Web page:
## Monday, 12 January 2009

### Back over to .Net for a bit

Never completely happy with sticking to one language for any longer than a month (I get way to distracted) I've been playing around with C# over the last couple of weeks, specifically generics and lambda expressions with use in algorithms. The reason for this is as per usual something I came across on Project Euler, as I've done with all other problems I implemented the solution in Python - and I'm not likely to change that any time soon - but the initial solution came from C++ and the standard template library.

The problem involved determining lexicographical permutations which is a fairly common task when you want to test code. The reason for this is if you want to test a method with a range of values you can produce permutations of an original list and pass in each one, lexicographical simply means they are in order. For example, the list [0, 1, 2] can be arranged in the following permutations:

0 1 2
0 2 1
1 0 2
1 2 0
2 0 1
2 1 0

Initially I struggled to come up with a solution to this spending ages trying to figure out how to determine the next permutation in order. The answer came from the elegantly titled "Algorithm L". To summarise what it does I'll try and show an example in action, so first we start with our initial permutation.

1 2 3 4 5

First we start from the second to last index (in this case index 3 because indexes are zero based and the number there is 4) and work our way backwards until we find an index where it's value is less than the one after it which in this case is the same index we started at.

 Index 0 1 2 3 4 Value 1 2 3 4 5 ^
So we assign this index as j (j = 3), next we start from the last index and work backwards to j until we find an index whose value is larger than the one at j, in this case it's nice and easy because it's the last index, and we set that index as m. If we had not found a value for j then there would be no further permutations.

 Index 0 1 2 3 4 Value 1 2 3 4 5 ^
After we have found j and m we swap the two values at the indexes and then sort all the values after j, so in this instance we end up with:

1 2 3 5 4

If we repeated the process again from this permutation we would do something like this:

 Index 0 1 2 3 4 Value 1 2 3 5 4 j m

 Index 0 1 2 3 4 Value 1 2 4 5 3

 Index 0 1 2 3 4 Value 1 2 4 3 5

Implementing this in Python was easy but I wanted to play with Generics in C# so I decided to implement it in that language.

Generics are a way in which we can write a class to work on different data types without implementing the code with 1 certain type, for instance if we create a method that sorted arrays we could write something like:

public void Sort(int[] arrayOfValues) { ... }

Which would work great but if we then wanted to sort an array of doubles or characters we would have to re-implement the method for different types so we end up with SortInt(), SortDouble() and so forth. Whilst this may be okay for a couple of types if we wanted to sort other types and custom types then re-writing this code becomes a lot of work, makes maintenance harder and introduces a greater chance of error. This is where generics comes in, instead of the method signature used above we can instead write it as follows:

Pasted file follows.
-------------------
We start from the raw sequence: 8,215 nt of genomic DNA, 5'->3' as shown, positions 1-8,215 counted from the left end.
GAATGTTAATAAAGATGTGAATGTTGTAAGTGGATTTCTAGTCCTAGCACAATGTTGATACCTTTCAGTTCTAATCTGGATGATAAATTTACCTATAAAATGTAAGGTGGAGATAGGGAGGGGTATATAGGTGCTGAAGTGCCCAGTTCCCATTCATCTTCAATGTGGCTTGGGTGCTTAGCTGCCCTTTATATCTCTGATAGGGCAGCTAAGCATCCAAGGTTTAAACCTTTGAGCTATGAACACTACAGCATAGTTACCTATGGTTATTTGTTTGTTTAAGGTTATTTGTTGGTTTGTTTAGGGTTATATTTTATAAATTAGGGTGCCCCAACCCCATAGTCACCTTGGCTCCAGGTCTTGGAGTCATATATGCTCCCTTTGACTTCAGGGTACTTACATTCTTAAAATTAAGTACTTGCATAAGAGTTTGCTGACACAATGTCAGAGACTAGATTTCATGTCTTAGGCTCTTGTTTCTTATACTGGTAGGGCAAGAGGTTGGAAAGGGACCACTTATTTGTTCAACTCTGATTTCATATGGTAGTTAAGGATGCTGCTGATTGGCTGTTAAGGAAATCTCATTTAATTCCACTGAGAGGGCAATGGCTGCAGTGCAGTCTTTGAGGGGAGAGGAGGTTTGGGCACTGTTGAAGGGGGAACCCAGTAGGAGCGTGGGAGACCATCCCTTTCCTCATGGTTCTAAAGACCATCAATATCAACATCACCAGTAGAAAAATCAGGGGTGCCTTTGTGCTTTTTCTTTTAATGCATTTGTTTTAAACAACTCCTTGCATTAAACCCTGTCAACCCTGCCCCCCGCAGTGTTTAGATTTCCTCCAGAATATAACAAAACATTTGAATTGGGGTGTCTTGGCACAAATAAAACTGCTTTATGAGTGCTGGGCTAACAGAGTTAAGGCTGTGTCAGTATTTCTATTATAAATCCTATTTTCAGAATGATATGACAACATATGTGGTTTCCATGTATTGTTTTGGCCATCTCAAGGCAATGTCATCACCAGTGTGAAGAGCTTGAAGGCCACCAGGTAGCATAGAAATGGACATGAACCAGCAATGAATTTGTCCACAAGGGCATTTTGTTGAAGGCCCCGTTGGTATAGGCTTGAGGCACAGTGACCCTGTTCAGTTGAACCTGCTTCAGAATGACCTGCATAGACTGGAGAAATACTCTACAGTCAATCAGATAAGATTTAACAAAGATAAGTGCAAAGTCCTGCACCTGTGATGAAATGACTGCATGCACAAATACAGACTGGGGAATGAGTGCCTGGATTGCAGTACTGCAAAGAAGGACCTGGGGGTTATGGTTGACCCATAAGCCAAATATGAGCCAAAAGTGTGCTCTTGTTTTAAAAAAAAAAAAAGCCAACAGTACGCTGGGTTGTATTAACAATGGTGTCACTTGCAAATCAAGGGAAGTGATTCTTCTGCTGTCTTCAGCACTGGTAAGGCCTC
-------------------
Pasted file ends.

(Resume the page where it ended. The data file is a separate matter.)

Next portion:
public void Sort(T[] arrayOfValues) { ... }

When we call this method we then define the type of data we are working like so:

`int[] myIntArray = new int[] { 1, 2, 3, 4 };char[] myCharArray = new char[] { 'a', 'b', 'c', 'd' };Sort(myIntArray);Sort(myCharArray);`
As you can see the method call is identical except that we are specifying the data type we intend to work with, the magic part here is the <T> after the method name, this indicates that we are using a generic type called T and we can use it in the method like we would a normal type.

`public void PrintValues(T[] arrayOfValues){   foreach (T value in arrayOfValues)   {       Console.WriteLine(value);   }}`
Now one problem we will encounter with the Sort() method we described above is that we cannot compare generic types as we can't guarantee that they will be comparable, to get around this we add a constraint to the method like so:

public void Sort(T[] arrayOfValues) where T: IComparable { ... }

This instructs the system to only accept types which implement IComparable, with this guarantee in place we can now compare values in the method:

`public void Sort(T[] arrayOfValues) where T: IComparable{   ...       if (arrayOfValues[a].CompareTo(arrayOfValues[b]) > 0)       {           T holder = arrayOfValues[a];           arrayOfValues[a] = arrayOfValues[b];           arrayOfValues[b] = holder;       }   ...}`

Using this we can implement our next_permutation algorithm in C# and enable it to work with any types (restricted to comparable types of course) we choose. Unfortunately I don't have the code to hand at the moment so I'll post it up for all to see and criticise (be kind please) tomorrow.

This has taken up quite a lot of space for now so I'll save the post on Linq for another day, but not to long away I promise as I want to post about it before I go for the next big C++ push.